The High Line Isn’t Just a Sight to See; It’s Also an Economic Dynamo
The New York Times 6/5/2011
By PATRICK McGEEHAN
A decade ago, so many moneyed interests were united against saving the elevated freight tracks that cut through the West Side of Manhattan that the idea appeared to be doomed. Owners of land and buildings throughout Chelsea wanted the decaying High Line viaduct razed, and the administration of Mayor Rudolph W. Giuliani supported their feelings.
But on Friday afternoon, there was Mr. Giuliani’s successor, Michael R. Bloomberg, proclaiming that preserving the High Line as a public park revitalized a swath of the city and generated $2 billion in private investment surrounding the park.
The mayor pointed to the deluxe apartment buildings whose glass walls press up against the High Line and the hundreds of art galleries, restaurants and boutiques it overlooks. All of that commerce more than makes up for the $115 million the city has spent on the park and the deals it has made to encourage developers to build along the High Line without blocking out the sun, Mr. Bloomberg said. On top of the 8,000 construction jobs those projects required, the redevelopment has added about 12,000 jobs in the area, the mayor said.
Indeed, what started out as a community-based campaign to convert an eyesore into an asset evolved into one of the most successful economic-development projects of the mayor’s nine years in office. The co-founders of Friends of the High Line, a group that operates the city-owned park, said the mayor and his staff deserved credit for having embraced the park and rezoned the neighborhoods it passes through to help it flourish.
Robert Hammond, one of the founders, said the organization commissioned a study of the potential economic benefits of the project in 2002. “We talked about a High Line district and that it would be good for the local economy,” Mr. Hammond recalled. But, he added, “we had no idea that it would happen this fast. If you had said then that 10th Avenue would be a location for some of the world’s best chefs, it would just be ludicrous.”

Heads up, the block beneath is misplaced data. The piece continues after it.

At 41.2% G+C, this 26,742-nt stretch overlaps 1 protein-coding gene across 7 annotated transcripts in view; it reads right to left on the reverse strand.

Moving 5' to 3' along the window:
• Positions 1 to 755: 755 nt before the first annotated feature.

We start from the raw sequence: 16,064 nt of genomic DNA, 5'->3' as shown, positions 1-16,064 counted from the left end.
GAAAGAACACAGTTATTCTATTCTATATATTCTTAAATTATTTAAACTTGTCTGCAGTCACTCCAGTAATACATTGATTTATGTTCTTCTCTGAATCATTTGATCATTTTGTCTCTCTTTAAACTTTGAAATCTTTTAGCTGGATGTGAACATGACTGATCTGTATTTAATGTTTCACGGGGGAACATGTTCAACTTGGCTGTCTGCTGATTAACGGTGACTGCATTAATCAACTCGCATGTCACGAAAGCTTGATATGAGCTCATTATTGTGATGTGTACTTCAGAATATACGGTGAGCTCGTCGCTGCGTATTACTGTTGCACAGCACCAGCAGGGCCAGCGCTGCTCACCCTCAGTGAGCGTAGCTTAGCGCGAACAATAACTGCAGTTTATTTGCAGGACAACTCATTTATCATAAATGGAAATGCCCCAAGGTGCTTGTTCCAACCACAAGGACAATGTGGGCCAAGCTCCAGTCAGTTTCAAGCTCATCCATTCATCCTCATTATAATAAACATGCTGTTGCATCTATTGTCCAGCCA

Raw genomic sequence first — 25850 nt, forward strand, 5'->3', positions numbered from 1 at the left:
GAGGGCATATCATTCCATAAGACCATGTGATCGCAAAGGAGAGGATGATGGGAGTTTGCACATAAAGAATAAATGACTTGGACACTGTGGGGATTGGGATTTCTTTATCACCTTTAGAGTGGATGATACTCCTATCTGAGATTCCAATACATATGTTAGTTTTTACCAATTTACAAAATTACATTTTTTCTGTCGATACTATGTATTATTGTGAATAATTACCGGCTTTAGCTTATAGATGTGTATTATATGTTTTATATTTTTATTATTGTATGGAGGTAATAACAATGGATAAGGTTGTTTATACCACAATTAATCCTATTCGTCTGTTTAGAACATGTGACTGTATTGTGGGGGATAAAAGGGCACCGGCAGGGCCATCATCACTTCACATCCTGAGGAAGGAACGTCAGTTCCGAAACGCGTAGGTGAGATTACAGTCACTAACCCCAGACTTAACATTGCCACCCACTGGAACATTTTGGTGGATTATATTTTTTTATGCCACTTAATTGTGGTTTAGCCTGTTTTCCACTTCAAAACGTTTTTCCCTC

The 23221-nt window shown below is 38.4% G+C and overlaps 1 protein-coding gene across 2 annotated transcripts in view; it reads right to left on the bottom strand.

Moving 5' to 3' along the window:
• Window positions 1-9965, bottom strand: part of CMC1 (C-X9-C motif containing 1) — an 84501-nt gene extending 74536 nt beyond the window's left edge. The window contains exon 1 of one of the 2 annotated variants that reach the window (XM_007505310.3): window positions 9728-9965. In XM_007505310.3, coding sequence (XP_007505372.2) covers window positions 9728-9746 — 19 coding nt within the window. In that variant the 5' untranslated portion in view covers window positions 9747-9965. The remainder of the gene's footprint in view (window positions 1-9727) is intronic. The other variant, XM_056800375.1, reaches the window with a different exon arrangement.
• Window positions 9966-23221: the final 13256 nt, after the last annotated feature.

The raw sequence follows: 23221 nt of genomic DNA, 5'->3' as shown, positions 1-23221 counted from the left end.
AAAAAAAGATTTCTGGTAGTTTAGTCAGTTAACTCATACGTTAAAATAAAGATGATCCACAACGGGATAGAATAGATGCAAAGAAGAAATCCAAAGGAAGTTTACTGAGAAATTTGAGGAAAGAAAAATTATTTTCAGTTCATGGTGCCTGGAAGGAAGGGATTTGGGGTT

Amanda Burden, the city’s planning director, emphasized the boost to property values, saying that in one building that abuts the lower section of the High Line, the price of apartments had doubled since the park opened, to about $2,000 a square foot. Ms. Burden called the area “Architects Row” as she ticked off the roster of designers of nearby buildings, including Jean Nouvel, Annabelle Selldorf and Neil Denari.
Yet those exclusive accommodations are wedged in within a block of huge brick complexes of public housing, where sheets serve as curtains and dented air-conditioners list toward the earth. A seating area on the second half-mile segment of the High Line, which is to open this week, offers visitors a pigeon’s-eye view of a Firestone auto-repair shop on 26th Street.
The second segment bisects the blocks between 10th and 11th Avenues from 20th Street to 30th Street. If the third section is completed, it will end near the terminus of the extended No. 7 subway line, said Robert K. Steel, the deputy mayor for economic development. People could ride the subway from Queens, then walk the High Line through Chelsea to the meatpacking district, said Mr. Steel, who recently became a resident of Chelsea, just a block from the High Line.
In a way, the High Line has done for those neighborhoods what new subway lines have done in other parts of the city, Mr. Hammond said. “Normally, the farther you get from the subway the less expensive the housing is,” said Mr. Hammond, who confessed that he rents an apartment in the West Village. “But the closer you are to the High Line, the farther you are from the subway, and still, the closer the apartments are to the High Line, the more expensive they get.”